Hong Kong’s Chief Executive Carrie Lam on Tuesday said that the city could not afford further “chaos” as it marked the first anniversary of the start of rolling mass protests against the extradition legislation by her government.
A year ago, more than a million people flooded the streets of Hong Kong to protest a Bill by Lam’s government that would have allowed people to be extradited to mainland China, where courts are controlled by the Communist Party, for trial.
Lam later withdrew the Bill but the legislation triggered widespread concern that the central government in Beijing was stifling freedoms in the global financial hub.
“All of us can see the difficulty we have been through in the past year, and due to such serious situations we have more problems to deal with,” Lam said during her weekly media conference.
“We need to learn from mistakes, I wish all lawmakers can learn from mistakes – that Hong Kong cannot bear such chaos,” she added.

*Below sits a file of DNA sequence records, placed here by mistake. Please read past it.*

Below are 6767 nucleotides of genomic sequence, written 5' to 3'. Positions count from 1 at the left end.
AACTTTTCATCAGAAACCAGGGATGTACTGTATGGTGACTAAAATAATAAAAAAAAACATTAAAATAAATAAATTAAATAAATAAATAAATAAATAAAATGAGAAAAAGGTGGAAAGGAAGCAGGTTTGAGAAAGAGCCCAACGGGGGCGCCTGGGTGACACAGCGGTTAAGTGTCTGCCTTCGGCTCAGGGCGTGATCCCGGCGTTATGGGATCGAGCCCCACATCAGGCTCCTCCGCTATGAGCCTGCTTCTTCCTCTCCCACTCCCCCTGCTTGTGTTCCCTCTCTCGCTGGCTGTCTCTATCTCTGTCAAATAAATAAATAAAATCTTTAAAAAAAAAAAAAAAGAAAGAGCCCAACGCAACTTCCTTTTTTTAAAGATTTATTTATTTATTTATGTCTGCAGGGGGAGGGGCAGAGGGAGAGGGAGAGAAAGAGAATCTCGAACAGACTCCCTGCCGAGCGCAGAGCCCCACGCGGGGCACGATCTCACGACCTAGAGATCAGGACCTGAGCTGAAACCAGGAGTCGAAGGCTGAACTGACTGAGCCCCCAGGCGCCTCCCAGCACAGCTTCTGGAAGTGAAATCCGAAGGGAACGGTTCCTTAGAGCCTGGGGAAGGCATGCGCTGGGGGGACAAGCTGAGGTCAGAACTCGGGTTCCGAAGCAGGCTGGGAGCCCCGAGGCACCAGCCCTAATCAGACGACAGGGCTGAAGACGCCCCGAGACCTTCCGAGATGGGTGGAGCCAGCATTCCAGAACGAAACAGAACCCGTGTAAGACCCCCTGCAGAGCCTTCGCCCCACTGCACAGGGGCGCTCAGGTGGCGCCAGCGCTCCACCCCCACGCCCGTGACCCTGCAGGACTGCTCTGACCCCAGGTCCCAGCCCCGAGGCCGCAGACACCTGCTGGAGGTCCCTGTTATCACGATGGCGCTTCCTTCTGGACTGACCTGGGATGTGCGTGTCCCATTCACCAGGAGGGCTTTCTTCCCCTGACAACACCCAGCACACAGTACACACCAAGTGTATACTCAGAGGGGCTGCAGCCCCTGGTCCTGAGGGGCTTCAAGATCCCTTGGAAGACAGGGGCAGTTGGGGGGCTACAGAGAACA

Lam added she believed residents wanted only for their city to be stable and peaceful.
“Especially when the pandemic has caused a global recession, a stable environment is needed so that people can resume their normal lives. I think this is our common wish after these 12 months,” she said.
After a short pause during the COVID-19 pandemic, demonstrators have returned to the streets in recent weeks and more rallies are expected.
Activists have called for people to gather at lunchtime and later on Thursday to mark the anniversary of last year’s mass rally. They have also announced plans to hold a referendum on Sunday about whether to launch a city-wide strike against national security laws proposed last month.
Lam cautioned against the activists’ plans to hold a strike referendum.
“Over the past year, Hong Kongers and the world have been bearing witness to the deteriorating situation in Hong Kong, with Beijing tightening its grip over the city’s liberties”, democracy activist Joshua Wong said in a Twitter post.
On Monday, a Chinese official suggested that the degree of autonomy that Hong Kong would have when the post-colonial agreement on its status runs out in 2047 could depend on how the city behaves until then.